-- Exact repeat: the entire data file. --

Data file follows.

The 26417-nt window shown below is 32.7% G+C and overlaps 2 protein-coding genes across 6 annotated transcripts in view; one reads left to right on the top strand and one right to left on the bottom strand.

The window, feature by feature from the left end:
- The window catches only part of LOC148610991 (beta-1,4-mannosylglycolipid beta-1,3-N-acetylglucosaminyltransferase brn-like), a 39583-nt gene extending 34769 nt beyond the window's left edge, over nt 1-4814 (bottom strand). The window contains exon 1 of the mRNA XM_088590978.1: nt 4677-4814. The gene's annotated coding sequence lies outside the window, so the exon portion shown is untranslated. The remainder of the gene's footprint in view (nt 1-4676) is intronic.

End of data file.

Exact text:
The 26417-nt window shown below is 32.7% G+C and overlaps 2 protein-coding genes across 6 annotated transcripts in view; one reads left to right on the top strand and one right to left on the bottom strand.

The window, feature by feature from the left end:
- The window catches only part of LOC148610991 (beta-1,4-mannosylglycolipid beta-1,3-N-acetylglucosaminyltransferase brn-like), a 39583-nt gene extending 34769 nt beyond the window's left edge, over nt 1-4814 (bottom strand). The window contains exon 1 of the mRNA XM_088590978.1: nt 4677-4814. The gene's annotated coding sequence lies outside the window, so the exon portion shown is untranslated. The remainder of the gene's footprint in view (nt 1-4676) is intronic.